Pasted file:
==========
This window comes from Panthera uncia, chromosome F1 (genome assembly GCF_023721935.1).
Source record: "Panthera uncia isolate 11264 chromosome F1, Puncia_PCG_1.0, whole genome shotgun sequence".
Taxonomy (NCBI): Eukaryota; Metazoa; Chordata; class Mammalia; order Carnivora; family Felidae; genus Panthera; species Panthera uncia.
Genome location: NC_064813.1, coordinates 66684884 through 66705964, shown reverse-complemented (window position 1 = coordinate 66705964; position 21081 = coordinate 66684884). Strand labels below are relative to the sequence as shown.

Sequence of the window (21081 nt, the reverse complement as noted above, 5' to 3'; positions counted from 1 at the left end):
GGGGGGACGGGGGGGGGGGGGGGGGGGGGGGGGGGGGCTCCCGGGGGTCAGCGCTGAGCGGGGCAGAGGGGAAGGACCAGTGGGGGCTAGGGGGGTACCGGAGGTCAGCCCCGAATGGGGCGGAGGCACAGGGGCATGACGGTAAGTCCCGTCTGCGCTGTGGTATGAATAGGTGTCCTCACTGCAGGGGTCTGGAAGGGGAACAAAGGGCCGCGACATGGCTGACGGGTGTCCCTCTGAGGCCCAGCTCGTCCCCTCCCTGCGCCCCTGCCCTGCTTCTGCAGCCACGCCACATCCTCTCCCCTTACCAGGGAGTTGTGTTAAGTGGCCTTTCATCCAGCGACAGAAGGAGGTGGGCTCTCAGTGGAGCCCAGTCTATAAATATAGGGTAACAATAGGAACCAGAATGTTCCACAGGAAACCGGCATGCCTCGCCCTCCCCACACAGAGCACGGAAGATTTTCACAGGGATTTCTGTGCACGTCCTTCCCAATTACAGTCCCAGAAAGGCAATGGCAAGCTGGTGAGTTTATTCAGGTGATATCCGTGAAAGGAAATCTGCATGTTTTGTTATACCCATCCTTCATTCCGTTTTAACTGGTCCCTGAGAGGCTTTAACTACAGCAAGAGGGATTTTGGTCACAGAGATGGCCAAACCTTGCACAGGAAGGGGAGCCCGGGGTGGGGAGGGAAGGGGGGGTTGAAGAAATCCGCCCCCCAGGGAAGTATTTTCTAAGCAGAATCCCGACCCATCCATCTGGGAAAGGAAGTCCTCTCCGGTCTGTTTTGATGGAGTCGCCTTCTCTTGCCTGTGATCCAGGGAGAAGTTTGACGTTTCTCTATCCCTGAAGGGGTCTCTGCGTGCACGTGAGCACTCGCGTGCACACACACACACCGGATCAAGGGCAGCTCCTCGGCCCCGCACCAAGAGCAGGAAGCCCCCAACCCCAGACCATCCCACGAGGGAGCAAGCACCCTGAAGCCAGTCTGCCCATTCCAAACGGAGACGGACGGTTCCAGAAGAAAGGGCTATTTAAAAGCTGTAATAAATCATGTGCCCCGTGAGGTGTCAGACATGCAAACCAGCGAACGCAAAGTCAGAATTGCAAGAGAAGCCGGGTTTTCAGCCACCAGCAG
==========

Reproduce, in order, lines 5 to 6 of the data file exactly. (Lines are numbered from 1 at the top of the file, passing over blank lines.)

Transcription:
Sequence of the window (21081 nt, the reverse complement as noted above, 5' to 3'; positions counted from 1 at the left end):
GGGGGGACGGGGGGGGGGGGGGGGGGGGGGGGGGGGGCTCCCGGGGGTCAGCGCTGAGCGGGGCAGAGGGGAAGGACCAGTGGGGGCTAGGGGGGTACCGGAGGTCAGCCCCGAATGGGGCGGAGGCACAGGGGCATGACGGTAAGTCCCGTCTGCGCTGTGGTATGAATAGGTGTCCTCACTGCAGGGGTCTGGAAGGGGAACAAAGGGCCGCGACATGGCTGACGGGTGTCCCTCTGAGGCCCAGCTCGTCCCCTCCCTGCGCCCCTGCCCTGCTTCTGCAGCCACGCCACATCCTCTCCCCTTACCAGGGAGTTGTGTTAAGTGGCCTTTCATCCAGCGACAGAAGGAGGTGGGCTCTCAGTGGAGCCCAGTCTATAAATATAGGGTAACAATAGGAACCAGAATGTTCCACAGGAAACCGGCATGCCTCGCCCTCCCCACACAGAGCACGGAAGATTTTCACAGGGATTTCTGTGCACGTCCTTCCCAATTACAGTCCCAGAAAGGCAATGGCAAGCTGGTGAGTTTATTCAGGTGATATCCGTGAAAGGAAATCTGCATGTTTTGTTATACCCATCCTTCATTCCGTTTTAACTGGTCCCTGAGAGGCTTTAACTACAGCAAGAGGGATTTTGGTCACAGAGATGGCCAAACCTTGCACAGGAAGGGGAGCCCGGGGTGGGGAGGGAAGGGGGGGTTGAAGAAATCCGCCCCCCAGGGAAGTATTTTCTAAGCAGAATCCCGACCCATCCATCTGGGAAAGGAAGTCCTCTCCGGTCTGTTTTGATGGAGTCGCCTTCTCTTGCCTGTGATCCAGGGAGAAGTTTGACGTTTCTCTATCCCTGAAGGGGTCTCTGCGTGCACGTGAGCACTCGCGTGCACACACACACACCGGATCAAGGGCAGCTCCTCGGCCCCGCACCAAGAGCAGGAAGCCCCCAACCCCAGACCATCCCACGAGGGAGCAAGCACCCTGAAGCCAGTCTGCCCATTCCAAACGGAGACGGACGGTTCCAGAAGAAAGGGCTATTTAAAAGCTGTAATAAATCATGTGCCCCGTGAGGTGTCAGACATGCAAACCAGCGAACGCAAAGTCAGAATTGCAAGAGAAGCCGGGTTTTCAGCCACCAGCAG